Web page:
Thu, 2011-05-26 11:48Mike Casey
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Clean Energy Advocate Gives a “How to” Clinic on Rebutting Fossil Energy Disinformation

Cross posted from The Great Energy Challenge

Anaheim, CA – Over the past few months, I’ve made the case that the dirty energy lobby plays a full contact game against clean energy, using lobbying and disinformation as business weapons to drive the idea that clean energy is “expensive, unreliable and not ready.” Cleantech, I’ve said, needs to step up its advocacy game dramatically, including driving an honest debate about who is really “expensive.”

At the WINDPOWER International trade show this week, I spoke on a panel that fielded a number of questions about how to do that. It’s hard to find a better place to start than by highlighting the clinic put on by Kate Gordon of the Center for American Progress at a recent “debate” that was hosted by the fossil energy-funded front group, the Cato Institute.

Gordon faced off against a rising star in the dirty energy experts-for-rent stable, Andrew Morris, whose disinformation platform is the Koch-funded (and Koch-founded) “Mercatus Center.”

Thu, 2011-05-12 17:05Mike Casey
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Lessons from PFC Restrepo’s Mother

Cross-posted from The Great Energy Challenge.

The incredibly brave work of the U.S. Special Forces team that killed Osama bin Laden brought some badly needed, uplifting news. It gave Americans welcome, if temporary, relief from steady news of American lives lost in the Middle East.

You can really feel that weight of the sacrifice our people are making to defend America watching Sebastian Junger’s moving film, “Restrepo.” The film documents the service and sacrifice of the U.S Army’s Second Platoon, Battle Company, 173rd Airborne Brigade in Afghanistan’s Korengal Valley. The film is named after Private First Class (PFC) Juan Sebastián Restrepo, one of the first in the unit killed after arriving in Afghanistan.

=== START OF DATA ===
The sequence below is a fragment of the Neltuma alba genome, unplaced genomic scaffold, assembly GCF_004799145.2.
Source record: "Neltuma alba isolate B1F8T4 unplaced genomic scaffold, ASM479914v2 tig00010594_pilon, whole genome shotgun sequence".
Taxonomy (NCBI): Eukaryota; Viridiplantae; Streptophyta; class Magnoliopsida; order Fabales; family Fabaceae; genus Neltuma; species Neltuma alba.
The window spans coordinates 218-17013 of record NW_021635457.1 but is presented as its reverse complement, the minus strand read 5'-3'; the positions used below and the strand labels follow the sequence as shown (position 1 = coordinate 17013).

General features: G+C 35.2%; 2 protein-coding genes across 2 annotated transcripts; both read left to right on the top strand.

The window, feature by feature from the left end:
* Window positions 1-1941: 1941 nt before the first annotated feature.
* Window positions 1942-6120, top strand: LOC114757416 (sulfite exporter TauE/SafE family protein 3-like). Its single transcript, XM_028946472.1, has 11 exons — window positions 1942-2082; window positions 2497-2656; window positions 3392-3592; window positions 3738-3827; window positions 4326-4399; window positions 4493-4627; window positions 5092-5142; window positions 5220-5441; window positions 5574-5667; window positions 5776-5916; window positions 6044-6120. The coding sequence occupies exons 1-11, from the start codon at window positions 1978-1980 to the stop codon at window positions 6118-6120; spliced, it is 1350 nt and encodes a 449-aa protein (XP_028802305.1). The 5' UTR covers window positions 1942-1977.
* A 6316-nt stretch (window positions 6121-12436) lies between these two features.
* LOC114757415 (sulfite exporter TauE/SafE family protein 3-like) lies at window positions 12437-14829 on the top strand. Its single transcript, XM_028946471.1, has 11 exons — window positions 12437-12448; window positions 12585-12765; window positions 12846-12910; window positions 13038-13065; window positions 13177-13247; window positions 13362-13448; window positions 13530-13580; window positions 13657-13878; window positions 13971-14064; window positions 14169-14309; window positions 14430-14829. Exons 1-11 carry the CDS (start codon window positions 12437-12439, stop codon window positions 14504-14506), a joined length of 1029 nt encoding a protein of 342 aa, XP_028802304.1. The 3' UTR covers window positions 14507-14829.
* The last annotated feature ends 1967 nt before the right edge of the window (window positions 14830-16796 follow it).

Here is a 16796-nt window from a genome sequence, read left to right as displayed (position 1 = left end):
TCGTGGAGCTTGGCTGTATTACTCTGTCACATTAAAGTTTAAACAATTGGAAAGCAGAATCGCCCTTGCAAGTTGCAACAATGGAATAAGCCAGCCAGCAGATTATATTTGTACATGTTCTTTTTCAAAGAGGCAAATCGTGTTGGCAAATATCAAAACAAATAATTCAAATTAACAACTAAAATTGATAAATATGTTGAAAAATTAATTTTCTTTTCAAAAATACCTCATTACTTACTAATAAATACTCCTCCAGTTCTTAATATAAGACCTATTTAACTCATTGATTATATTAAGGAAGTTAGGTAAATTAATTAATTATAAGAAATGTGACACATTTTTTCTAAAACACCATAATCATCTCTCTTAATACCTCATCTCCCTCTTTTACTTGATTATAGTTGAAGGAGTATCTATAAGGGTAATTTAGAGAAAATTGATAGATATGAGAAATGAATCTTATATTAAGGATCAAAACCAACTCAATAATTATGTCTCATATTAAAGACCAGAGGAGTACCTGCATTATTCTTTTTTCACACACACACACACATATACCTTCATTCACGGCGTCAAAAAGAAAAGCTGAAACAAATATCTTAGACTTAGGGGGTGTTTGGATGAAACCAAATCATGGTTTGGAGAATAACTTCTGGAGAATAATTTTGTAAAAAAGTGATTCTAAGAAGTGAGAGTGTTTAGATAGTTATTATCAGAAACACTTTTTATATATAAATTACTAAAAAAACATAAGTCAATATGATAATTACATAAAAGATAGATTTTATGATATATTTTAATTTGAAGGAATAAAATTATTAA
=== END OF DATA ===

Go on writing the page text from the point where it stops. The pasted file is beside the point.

Wed, 2011-04-27 11:15Mike Casey
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National Coal Expert: “Mining is a Loser” in Practically Every Way

Originally posted at The Great Energy Challenge blog

Anytime coal’s cost to America is discussed, the coal industry reflexively talks about what an economic lifeline it is for the states in which it operates. Headwaters Economics, a Bozeman-based think tank focusing on natural resource issues, has a solid new study that’s getting national attention for undercutting those claims. For instance, the Headwaters study finds that “[f]ossil fuel production has not insulated energy-producing states from fiscal crisis,” that “[f]ossil fuel extraction has a limited influence at the state level on economic indicators such as GDP by state, personal income, and employment,” and that “[t]he volatility of fossil fuel markets poses obstacles to the stability and long-term security of economic growth in energy-producing regions.”

This is a problem for the coal industry, which spends heavily to construct a fantasy world in which it’s a “clean” industry to which we should feel grateful, a vital supplier of our power, and an economic lifeline to host communities.

But in the real world, coal’s case is even weaker than the Headwaters study shows. The work of Professor Michael Hendryx of West Virginia University goes even further. His work has looked at the costs of coal mining to the Appalachian communities that host it.